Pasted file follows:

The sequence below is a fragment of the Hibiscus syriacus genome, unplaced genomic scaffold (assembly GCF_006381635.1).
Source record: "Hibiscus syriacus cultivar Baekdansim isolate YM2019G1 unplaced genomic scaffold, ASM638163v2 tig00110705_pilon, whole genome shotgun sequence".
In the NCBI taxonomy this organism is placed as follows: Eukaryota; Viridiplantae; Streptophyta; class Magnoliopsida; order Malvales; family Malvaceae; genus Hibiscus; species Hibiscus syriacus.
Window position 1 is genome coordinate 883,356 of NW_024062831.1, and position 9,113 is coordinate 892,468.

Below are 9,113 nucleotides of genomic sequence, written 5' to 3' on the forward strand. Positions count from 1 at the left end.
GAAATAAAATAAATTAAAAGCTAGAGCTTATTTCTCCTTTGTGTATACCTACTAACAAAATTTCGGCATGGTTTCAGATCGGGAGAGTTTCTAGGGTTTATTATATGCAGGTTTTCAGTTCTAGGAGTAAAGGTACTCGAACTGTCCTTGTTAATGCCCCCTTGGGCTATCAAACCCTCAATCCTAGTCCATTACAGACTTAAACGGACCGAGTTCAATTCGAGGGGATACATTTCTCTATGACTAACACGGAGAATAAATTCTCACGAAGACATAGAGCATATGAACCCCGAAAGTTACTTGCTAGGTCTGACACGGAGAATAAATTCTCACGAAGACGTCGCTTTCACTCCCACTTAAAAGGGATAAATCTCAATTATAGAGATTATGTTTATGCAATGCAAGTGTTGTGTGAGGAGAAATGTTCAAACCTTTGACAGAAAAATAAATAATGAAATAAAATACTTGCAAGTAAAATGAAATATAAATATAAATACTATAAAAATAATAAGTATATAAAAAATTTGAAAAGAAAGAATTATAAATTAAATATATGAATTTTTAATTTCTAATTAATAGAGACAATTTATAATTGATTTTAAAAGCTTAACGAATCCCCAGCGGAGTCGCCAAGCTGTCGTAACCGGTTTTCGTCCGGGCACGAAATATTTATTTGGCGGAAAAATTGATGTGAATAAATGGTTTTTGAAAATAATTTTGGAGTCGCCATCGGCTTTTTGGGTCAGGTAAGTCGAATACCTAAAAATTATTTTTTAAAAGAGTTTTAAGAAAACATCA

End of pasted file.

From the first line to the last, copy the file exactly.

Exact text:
The sequence below is a fragment of the Hibiscus syriacus genome, unplaced genomic scaffold (assembly GCF_006381635.1).
Source record: "Hibiscus syriacus cultivar Baekdansim isolate YM2019G1 unplaced genomic scaffold, ASM638163v2 tig00110705_pilon, whole genome shotgun sequence".
In the NCBI taxonomy this organism is placed as follows: Eukaryota; Viridiplantae; Streptophyta; class Magnoliopsida; order Malvales; family Malvaceae; genus Hibiscus; species Hibiscus syriacus.
Window position 1 is genome coordinate 883,356 of NW_024062831.1, and position 9,113 is coordinate 892,468.

Below are 9,113 nucleotides of genomic sequence, written 5' to 3' on the forward strand. Positions count from 1 at the left end.
GAAATAAAATAAATTAAAAGCTAGAGCTTATTTCTCCTTTGTGTATACCTACTAACAAAATTTCGGCATGGTTTCAGATCGGGAGAGTTTCTAGGGTTTATTATATGCAGGTTTTCAGTTCTAGGAGTAAAGGTACTCGAACTGTCCTTGTTAATGCCCCCTTGGGCTATCAAACCCTCAATCCTAGTCCATTACAGACTTAAACGGACCGAGTTCAATTCGAGGGGATACATTTCTCTATGACTAACACGGAGAATAAATTCTCACGAAGACATAGAGCATATGAACCCCGAAAGTTACTTGCTAGGTCTGACACGGAGAATAAATTCTCACGAAGACGTCGCTTTCACTCCCACTTAAAAGGGATAAATCTCAATTATAGAGATTATGTTTATGCAATGCAAGTGTTGTGTGAGGAGAAATGTTCAAACCTTTGACAGAAAAATAAATAATGAAATAAAATACTTGCAAGTAAAATGAAATATAAATATAAATACTATAAAAATAATAAGTATATAAAAAATTTGAAAAGAAAGAATTATAAATTAAATATATGAATTTTTAATTTCTAATTAATAGAGACAATTTATAATTGATTTTAAAAGCTTAACGAATCCCCAGCGGAGTCGCCAAGCTGTCGTAACCGGTTTTCGTCCGGGCACGAAATATTTATTTGGCGGAAAAATTGATGTGAATAAATGGTTTTTGAAAATAATTTTGGAGTCGCCATCGGCTTTTTGGGTCAGGTAAGTCGAATACCTAAAAATTATTTTTTAAAAGAGTTTTAAGAAAACATCA